This week a coming of age in many respects.. I reached voting age, began my first permanent full time job that turned out to be very different from anticipated and I fell in and out of love. There was some great music and films that year and here are some memories….
In July of 1970 I left Highbury Technical College with a diploma in secretarial studies. Whilst I worked the summer along the seafront in my role as taste controller for the whipped ice-cream machine! I was also occupied with finding my first full-time job. To be honest I was earning around £7 a week with tips and was slightly disheartened to see that my diploma only qualified me for jobs that paid £6.50 or less in some offices.
My mother felt that at least it would be a stepping stone to better things in the future and that selling ice-creams was not necessarily a career. I persisted and indeed attended several interviews. One stands out in my mind as a watershed moment. The interview was conducted by a rather fossilised lady of a certain age who reminded me of my headmistress. The lady in question was a lovely human being I am sure, but her opening statement made me reconsider my application.
‘I have worked here for Gamble Your Money Away Solicitors since I was a gal myself you know, forty years and just coming up for retirement. I am looking for a worthy replacement that I can train into my job over the next year.’
The next day when the evening paper came out I decided to change tack and lo and behold an advert leapt out of the page at me.
Secretary/Receptionist required for Dental Practice in Southsea. £9 per week.
Two days later I was interviewed by Roland Phillips. He too was on the elderly side and in fact was 67 years old but was immaculately dressed in a suit and white jacket. I was only seventeen but we seemed to have plenty to talk about and for some reason he saw my potential. I was hired to begin the following Monday.
That was the September of 1970 but early in 1971 things evolved by accident. He was in the middle of a surgical procedure, removing a stubborn molar root, assisted by his long time dental nurse. I heard the thump as I was preparing the accounts for Mr. Phillips private patients. I feared the worst. Had the patient fallen out of the chair during the procedure or even worse had Mr. Phillips succumbed to his advanced years in the middle of surgery? It quickly became apparent that this was not the case.
‘Miss Coleman, please get in here immediately.’
I entered the surgery to find that his nurse was now sitting in a chair holding her head in her hands and looking very pale around the gills.
‘Ah Miss Coleman,’ he smiled at the patient who was looking a little discomforted at this point, mouth wide open and wide-eyed.
‘Could you be so kind to take over and continue with the suction.’
It turned out that the lovely nurse who had been with him for many years was unexpectedly pregnant and could no longer stand the sight of blood. Luckily I was not squeamish and we swapped roles. The one thing about Mr. Phillips was his dislike of change… he had no wish to break-in another chairside assistant and considered me bright enough to learn the job fast. Unlike today where it is necessary to undergo rigorous training.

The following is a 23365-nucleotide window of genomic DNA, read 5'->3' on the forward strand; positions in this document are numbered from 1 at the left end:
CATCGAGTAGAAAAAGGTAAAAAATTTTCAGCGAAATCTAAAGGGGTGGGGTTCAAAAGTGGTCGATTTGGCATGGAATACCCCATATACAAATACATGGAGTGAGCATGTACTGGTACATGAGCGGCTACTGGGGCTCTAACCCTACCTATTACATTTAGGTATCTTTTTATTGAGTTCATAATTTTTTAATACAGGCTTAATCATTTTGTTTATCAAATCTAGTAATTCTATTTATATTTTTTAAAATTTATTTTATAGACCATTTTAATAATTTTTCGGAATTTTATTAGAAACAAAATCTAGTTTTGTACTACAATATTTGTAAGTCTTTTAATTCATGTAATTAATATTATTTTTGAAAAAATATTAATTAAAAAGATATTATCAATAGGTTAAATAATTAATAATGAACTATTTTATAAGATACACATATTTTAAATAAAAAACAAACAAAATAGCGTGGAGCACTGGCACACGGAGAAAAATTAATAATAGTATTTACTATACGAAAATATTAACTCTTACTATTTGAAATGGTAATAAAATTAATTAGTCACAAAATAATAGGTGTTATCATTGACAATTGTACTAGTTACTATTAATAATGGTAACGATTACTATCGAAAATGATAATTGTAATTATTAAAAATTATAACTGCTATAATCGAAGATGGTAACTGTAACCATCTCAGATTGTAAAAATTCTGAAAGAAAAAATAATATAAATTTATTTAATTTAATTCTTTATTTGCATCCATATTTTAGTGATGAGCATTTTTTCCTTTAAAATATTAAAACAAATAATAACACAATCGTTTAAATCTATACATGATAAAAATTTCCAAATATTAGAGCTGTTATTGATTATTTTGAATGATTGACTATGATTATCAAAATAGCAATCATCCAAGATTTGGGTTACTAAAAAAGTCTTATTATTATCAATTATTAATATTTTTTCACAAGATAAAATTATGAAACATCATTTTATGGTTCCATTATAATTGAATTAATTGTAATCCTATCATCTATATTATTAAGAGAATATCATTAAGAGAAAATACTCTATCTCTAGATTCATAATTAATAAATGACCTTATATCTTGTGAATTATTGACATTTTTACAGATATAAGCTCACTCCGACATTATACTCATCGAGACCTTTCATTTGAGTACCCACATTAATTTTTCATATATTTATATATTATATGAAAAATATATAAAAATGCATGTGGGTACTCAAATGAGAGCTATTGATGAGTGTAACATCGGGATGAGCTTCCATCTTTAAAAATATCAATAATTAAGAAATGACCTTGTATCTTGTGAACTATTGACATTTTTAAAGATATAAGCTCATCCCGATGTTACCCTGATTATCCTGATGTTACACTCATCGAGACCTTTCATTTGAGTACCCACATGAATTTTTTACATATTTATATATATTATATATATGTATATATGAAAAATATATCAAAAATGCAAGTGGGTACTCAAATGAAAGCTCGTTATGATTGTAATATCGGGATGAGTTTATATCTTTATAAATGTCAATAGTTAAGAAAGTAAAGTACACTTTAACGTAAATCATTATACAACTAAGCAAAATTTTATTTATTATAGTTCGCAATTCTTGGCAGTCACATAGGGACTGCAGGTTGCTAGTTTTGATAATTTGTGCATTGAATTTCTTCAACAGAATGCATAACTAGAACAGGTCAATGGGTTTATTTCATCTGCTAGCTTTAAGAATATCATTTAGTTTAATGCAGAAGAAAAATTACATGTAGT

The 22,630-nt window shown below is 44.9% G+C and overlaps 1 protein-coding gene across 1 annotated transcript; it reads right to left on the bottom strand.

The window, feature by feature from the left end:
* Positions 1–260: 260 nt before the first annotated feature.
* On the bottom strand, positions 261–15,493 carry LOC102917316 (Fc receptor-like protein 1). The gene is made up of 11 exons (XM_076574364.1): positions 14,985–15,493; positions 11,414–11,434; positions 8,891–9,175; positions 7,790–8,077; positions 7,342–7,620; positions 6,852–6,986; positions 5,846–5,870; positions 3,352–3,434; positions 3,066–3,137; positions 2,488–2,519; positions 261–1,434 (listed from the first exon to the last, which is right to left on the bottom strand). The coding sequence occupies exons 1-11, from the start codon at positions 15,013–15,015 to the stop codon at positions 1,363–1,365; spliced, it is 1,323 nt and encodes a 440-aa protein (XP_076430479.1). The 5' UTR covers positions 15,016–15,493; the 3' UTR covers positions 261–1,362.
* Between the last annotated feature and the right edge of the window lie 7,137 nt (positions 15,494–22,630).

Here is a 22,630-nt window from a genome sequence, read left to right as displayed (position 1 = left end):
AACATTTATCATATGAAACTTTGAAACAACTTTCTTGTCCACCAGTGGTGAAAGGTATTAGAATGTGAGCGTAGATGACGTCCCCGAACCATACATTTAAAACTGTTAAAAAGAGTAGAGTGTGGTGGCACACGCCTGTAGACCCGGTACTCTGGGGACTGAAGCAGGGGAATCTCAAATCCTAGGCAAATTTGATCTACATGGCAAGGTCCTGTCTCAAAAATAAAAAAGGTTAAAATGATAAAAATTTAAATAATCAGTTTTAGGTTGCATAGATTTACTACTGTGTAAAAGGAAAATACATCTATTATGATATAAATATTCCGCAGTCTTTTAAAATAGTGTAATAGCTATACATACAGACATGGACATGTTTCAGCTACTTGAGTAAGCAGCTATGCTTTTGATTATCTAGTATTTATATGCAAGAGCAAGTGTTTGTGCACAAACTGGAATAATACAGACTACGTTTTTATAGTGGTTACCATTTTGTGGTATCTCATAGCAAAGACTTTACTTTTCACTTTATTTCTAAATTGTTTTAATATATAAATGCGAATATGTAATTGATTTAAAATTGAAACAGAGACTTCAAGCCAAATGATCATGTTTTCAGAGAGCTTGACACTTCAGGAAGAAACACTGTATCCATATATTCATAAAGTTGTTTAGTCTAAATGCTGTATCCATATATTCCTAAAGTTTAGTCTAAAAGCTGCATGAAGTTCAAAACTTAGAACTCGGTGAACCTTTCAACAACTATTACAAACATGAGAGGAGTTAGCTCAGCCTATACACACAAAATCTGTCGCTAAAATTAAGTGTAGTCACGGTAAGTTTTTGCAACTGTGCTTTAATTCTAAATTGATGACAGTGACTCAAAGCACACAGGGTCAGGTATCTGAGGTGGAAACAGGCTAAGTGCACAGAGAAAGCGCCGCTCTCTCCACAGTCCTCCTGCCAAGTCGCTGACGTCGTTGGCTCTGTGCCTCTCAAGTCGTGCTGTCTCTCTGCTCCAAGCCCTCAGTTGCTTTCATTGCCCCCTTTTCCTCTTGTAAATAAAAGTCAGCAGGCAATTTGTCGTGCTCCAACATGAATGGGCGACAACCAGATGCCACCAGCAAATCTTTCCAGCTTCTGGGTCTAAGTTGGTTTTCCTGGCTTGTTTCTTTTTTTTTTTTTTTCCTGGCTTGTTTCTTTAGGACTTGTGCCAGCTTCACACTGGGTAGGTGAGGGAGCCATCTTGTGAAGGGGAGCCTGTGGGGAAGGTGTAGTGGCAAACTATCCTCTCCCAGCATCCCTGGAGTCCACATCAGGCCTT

I learned on the job as well as studied at home with books from Mr. Phillip’s library. Over the next two years it became just the two of us and I learned a huge amount from this former Army dentist. We enjoyed some adventures and more tales to follow in 1972.
In the February of 1971 it was to be my all-important 18th birthday. My father who had retired officially from the navy in late January was able to pull off a very special treat to celebrate. His last job in the Royal Navy was as Staff Weapons Electrical Officer stationed in Bellerophon, which was the headquarters for Reserve Ships, based in HMS Belfast berthed alongside the shore establishment HMS Excellent.
HMS Belfast was also officially retired in January 1971 but it would be July before she was moved to her new berth and restoration on the Thames in London. My father wangled the use of the Captain’s Cabin on HMS Belfast before he left the ship for an early celebration of my 18th. I was permitted to talk to the chef and choose the menu. Beef Wellington and Baked Alaska. A wonderful memory.
So to the music of 1971 and there was still a very mixed bag in the top 10 of the day. Number one was Dawn with Knock Three Times followed by Rod Stewart – Maggie May (a hot favourite at the club I frequented on Tuesday and Thursday nights), TRex with Hot Love, George Harrison – My Sweet Lord, The Tams – Hey Girl Don’t Bother Me, The Mixtures – Pushbike Song, Diana Ross – I’m Still Waiting (popular too on Tuesdays and Thursdays to end the night with!) The New Seekers – Never Ending Song of Love and Judy Collins with Amazing Grace.
The one song that stuck out like a sore thumb for most of us teens was Clive Dunn with Granddad and number 5 for the year!
Anyway in honour of Rod Stewart fans and all the times I tripped the light fantastic to the song… Maggie May.
There were a couple of gems further down the charts… At 35 James Taylor with You’ve Got A Friend, at 50 The Jackson Five with I’ll Be There and Neil Diamond with Sweet Caroline another one of my all-time favourites.
The films of the year were also a mixed bag. Clockwork Orange, The French Connection, Dirty Harry, Harold and Maude (great film if you can get a copy) The Omega Man, The Last Picture Show and of course a Bond film… Diamonds Are Forever.
The wonderful Shirley Bassey gave this movie theme song the star touched treatment.
1971 was the year that I fell in love for the first time. And got my heart broken. It was not to be the last time but like a bad cold boosts your immune system, heartbreak boosts your capacity to love…
Next time 1972… Escapades in the dental surgery, a new job and Abba…..
For the rest of the memories…
Photograph HMS Belfast – https://en.wikipedia.org/wiki/HMS_Belfast_%28C35%29